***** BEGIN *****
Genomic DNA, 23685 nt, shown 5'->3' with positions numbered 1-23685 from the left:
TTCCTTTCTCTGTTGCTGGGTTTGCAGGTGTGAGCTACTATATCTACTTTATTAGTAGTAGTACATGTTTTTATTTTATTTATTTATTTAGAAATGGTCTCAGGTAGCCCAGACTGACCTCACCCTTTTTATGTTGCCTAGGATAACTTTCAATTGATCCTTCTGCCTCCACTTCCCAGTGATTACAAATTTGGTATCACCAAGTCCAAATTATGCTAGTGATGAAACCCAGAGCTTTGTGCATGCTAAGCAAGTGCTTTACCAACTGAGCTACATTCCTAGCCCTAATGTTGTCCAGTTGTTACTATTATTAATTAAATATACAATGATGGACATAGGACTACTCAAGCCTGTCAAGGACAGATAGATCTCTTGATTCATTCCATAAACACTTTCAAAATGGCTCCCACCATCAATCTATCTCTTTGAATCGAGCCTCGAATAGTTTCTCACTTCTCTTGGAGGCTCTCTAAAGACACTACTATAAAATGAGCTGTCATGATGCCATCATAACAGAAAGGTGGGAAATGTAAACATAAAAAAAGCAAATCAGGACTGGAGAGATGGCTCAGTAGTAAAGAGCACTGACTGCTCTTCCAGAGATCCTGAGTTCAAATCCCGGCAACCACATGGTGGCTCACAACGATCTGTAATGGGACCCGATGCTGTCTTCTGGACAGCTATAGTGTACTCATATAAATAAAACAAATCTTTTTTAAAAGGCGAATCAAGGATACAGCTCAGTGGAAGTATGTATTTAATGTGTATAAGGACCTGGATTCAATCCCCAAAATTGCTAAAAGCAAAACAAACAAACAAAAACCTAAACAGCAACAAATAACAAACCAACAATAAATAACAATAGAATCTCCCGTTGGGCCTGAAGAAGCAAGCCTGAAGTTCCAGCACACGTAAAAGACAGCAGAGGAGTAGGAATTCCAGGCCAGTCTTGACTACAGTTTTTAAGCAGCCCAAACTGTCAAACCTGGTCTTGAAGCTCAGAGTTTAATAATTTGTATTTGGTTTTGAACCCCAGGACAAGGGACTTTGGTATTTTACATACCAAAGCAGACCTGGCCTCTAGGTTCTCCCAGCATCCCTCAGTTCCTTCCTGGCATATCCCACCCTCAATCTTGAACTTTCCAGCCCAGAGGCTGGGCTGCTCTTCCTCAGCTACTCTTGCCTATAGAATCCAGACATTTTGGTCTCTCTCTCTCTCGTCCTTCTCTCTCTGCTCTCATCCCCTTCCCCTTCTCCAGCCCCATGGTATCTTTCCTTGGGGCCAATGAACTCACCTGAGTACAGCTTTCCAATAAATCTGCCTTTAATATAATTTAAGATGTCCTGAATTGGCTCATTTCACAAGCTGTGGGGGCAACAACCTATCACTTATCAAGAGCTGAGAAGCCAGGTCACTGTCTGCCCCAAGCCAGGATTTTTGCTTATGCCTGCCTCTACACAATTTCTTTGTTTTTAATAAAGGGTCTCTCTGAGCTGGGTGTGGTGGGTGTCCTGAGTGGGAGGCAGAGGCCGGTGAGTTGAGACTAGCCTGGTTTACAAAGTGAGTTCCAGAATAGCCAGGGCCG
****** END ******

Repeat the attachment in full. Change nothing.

Genomic DNA, 23685 nt, shown 5'->3' with positions numbered 1-23685 from the left:
TTCCTTTCTCTGTTGCTGGGTTTGCAGGTGTGAGCTACTATATCTACTTTATTAGTAGTAGTACATGTTTTTATTTTATTTATTTATTTAGAAATGGTCTCAGGTAGCCCAGACTGACCTCACCCTTTTTATGTTGCCTAGGATAACTTTCAATTGATCCTTCTGCCTCCACTTCCCAGTGATTACAAATTTGGTATCACCAAGTCCAAATTATGCTAGTGATGAAACCCAGAGCTTTGTGCATGCTAAGCAAGTGCTTTACCAACTGAGCTACATTCCTAGCCCTAATGTTGTCCAGTTGTTACTATTATTAATTAAATATACAATGATGGACATAGGACTACTCAAGCCTGTCAAGGACAGATAGATCTCTTGATTCATTCCATAAACACTTTCAAAATGGCTCCCACCATCAATCTATCTCTTTGAATCGAGCCTCGAATAGTTTCTCACTTCTCTTGGAGGCTCTCTAAAGACACTACTATAAAATGAGCTGTCATGATGCCATCATAACAGAAAGGTGGGAAATGTAAACATAAAAAAAGCAAATCAGGACTGGAGAGATGGCTCAGTAGTAAAGAGCACTGACTGCTCTTCCAGAGATCCTGAGTTCAAATCCCGGCAACCACATGGTGGCTCACAACGATCTGTAATGGGACCCGATGCTGTCTTCTGGACAGCTATAGTGTACTCATATAAATAAAACAAATCTTTTTTAAAAGGCGAATCAAGGATACAGCTCAGTGGAAGTATGTATTTAATGTGTATAAGGACCTGGATTCAATCCCCAAAATTGCTAAAAGCAAAACAAACAAACAAAAACCTAAACAGCAACAAATAACAAACCAACAATAAATAACAATAGAATCTCCCGTTGGGCCTGAAGAAGCAAGCCTGAAGTTCCAGCACACGTAAAAGACAGCAGAGGAGTAGGAATTCCAGGCCAGTCTTGACTACAGTTTTTAAGCAGCCCAAACTGTCAAACCTGGTCTTGAAGCTCAGAGTTTAATAATTTGTATTTGGTTTTGAACCCCAGGACAAGGGACTTTGGTATTTTACATACCAAAGCAGACCTGGCCTCTAGGTTCTCCCAGCATCCCTCAGTTCCTTCCTGGCATATCCCACCCTCAATCTTGAACTTTCCAGCCCAGAGGCTGGGCTGCTCTTCCTCAGCTACTCTTGCCTATAGAATCCAGACATTTTGGTCTCTCTCTCTCTCGTCCTTCTCTCTCTGCTCTCATCCCCTTCCCCTTCTCCAGCCCCATGGTATCTTTCCTTGGGGCCAATGAACTCACCTGAGTACAGCTTTCCAATAAATCTGCCTTTAATATAATTTAAGATGTCCTGAATTGGCTCATTTCACAAGCTGTGGGGGCAACAACCTATCACTTATCAAGAGCTGAGAAGCCAGGTCACTGTCTGCCCCAAGCCAGGATTTTTGCTTATGCCTGCCTCTACACAATTTCTTTGTTTTTAATAAAGGGTCTCTCTGAGCTGGGTGTGGTGGGTGTCCTGAGTGGGAGGCAGAGGCCGGTGAGTTGAGACTAGCCTGGTTTACAAAGTGAGTTCCAGAATAGCCAGGGCCG